I made the pineapple flowers a couple of days in advance. You begin by cutting away the pineapple peel and cutting out the eyes all around. Then, the pineapple was turned on its side and sliced as thinly as possible. The slices were placed on baking sheets and dried in a 225 degree F oven for an hour or a bit longer. After 30 minutes, the slices were flipped, and the baking sheets were rotated. The dried slices can be stored in the refrigerator for a few days. The cake itself is similar to my favorite carrot cake recipe, but there was mashed banana instead of grated carrots. The batter also included cinnamon, crushed pineapple, chopped pecans, and unsweetened shredded coconut. I was able to get canned pineapple chunks but not crushed pineapple. So, I chopped up the chunks until they were similar in size to crushed. The frosting was a simple cream cheese frosting with just vanilla for flavor. I actually only made half the amount of frosting called for in the recipe, and it was plenty for my taste. The best part, of course, was setting the pineapple flowers on top. 

As a bonus, my kitchen smelled amazing while the pineapple flowers dried in the oven. And, any extras are delicious with yogurt for breakfast. While this year won’t be remembered as my favorite birthday given the circumstances, this cake might be my favorite birthday cake ever. I hope you’re finding everything you need or overcoming grocery shopping challenges however you can, and I hope you’re still celebrating every occasion in whatever ways are possible.

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Thursday, April 2, 2020

Rye Loaf with Currants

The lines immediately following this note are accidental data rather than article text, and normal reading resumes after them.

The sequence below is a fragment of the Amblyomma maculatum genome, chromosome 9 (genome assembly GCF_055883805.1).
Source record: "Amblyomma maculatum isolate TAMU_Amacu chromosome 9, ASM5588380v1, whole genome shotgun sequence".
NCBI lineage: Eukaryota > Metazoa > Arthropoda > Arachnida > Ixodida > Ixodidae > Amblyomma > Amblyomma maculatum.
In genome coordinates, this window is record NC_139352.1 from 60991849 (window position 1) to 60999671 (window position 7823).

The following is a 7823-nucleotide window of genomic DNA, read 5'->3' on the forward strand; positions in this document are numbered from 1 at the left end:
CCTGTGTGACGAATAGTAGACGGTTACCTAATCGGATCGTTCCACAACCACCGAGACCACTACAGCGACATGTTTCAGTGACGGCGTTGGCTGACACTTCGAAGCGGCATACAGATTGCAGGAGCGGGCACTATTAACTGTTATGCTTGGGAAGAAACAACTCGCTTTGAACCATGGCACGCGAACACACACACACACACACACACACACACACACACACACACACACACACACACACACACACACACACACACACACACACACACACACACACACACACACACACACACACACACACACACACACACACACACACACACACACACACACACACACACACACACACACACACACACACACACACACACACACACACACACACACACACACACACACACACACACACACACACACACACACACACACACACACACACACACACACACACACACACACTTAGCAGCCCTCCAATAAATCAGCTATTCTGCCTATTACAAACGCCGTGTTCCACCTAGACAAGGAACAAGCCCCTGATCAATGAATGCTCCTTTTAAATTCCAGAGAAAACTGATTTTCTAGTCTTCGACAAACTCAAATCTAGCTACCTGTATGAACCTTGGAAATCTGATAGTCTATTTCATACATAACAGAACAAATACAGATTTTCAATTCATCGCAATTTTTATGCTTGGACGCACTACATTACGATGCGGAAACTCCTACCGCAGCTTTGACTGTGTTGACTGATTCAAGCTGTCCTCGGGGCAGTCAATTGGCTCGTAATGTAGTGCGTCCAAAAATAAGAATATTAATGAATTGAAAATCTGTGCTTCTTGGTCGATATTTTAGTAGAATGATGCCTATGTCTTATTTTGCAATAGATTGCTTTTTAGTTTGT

My memory is fuzzy on when I became a fan of Poilane. I remember seeing the shop in Paris on a TV show and immediately becoming enamored with the breads and the bakery’s process, but I don’t recall what show that was or when I saw it. I’ve read a lot about this famous bakery over the years, and I recently read more in Apollonia Poilane’s own words. I received a review copy of her new book, Poilane: The Secrets of the World-Famous Bread Bakery. She writes about her grandfather who opened the bakery in 1932 and began making the large sourdough loaves, how her father took the reins in the 1970s and expanded capacity by building La Manufacture Poilane outside of Paris, and the tragic loss of both of her parents in 2002 when she found herself in charge of the business. At the age of eighteen, she was running Poilane while attending college at Harvard. The book explains the changes the bakery has made from one generation to the next and the things that have never changed. The starter is maintained the same way it always has been, the bakers know by feel when the dough is mixed correctly and when it has risen enough, and the ovens are wood-fired as they always have been. The book includes all the information for creating and maintaining a starter just as they do and for baking sourdough loaves, and there are lots of other recipes too. There are other breads like the Black Pepper Pain de Mie and the Rye Loaf with Currants shown here. There are recipes for using bread including one for toast. Of course, Apollonia Poilane has a preferred way of making toast! And, she shares it. She pairs two pieces of bread and toasts them in one toaster slot so one side stays untoasted for texture variation. There are also croissants and brioche and jams for topping them all. One chapter is for main dishes that include bread or croutons or breadcrumbs, and the Savory Pain Perdu topped with chopped tomatoes looks like a great summer lunch. It was interesting to learn more about the Punitions. Those are the little butter cookies left in baskets for customers to nibble while waiting and are also sold by the box. In the bakery, they range in color from just golden to darker brown so each person can choose his/her preference. A generous, fellow food blogger once sent me a box of these cookies from Poilane as a gift. In the box, they were all light golden, and I didn’t know they’re usually intentionally baked to varying degrees of doneness. The recipes also include tarts, quick breads, crepes, and even an oat milk used in a rice pudding that I have to try. But first, let’s get back to the Rye Loaf with Currants.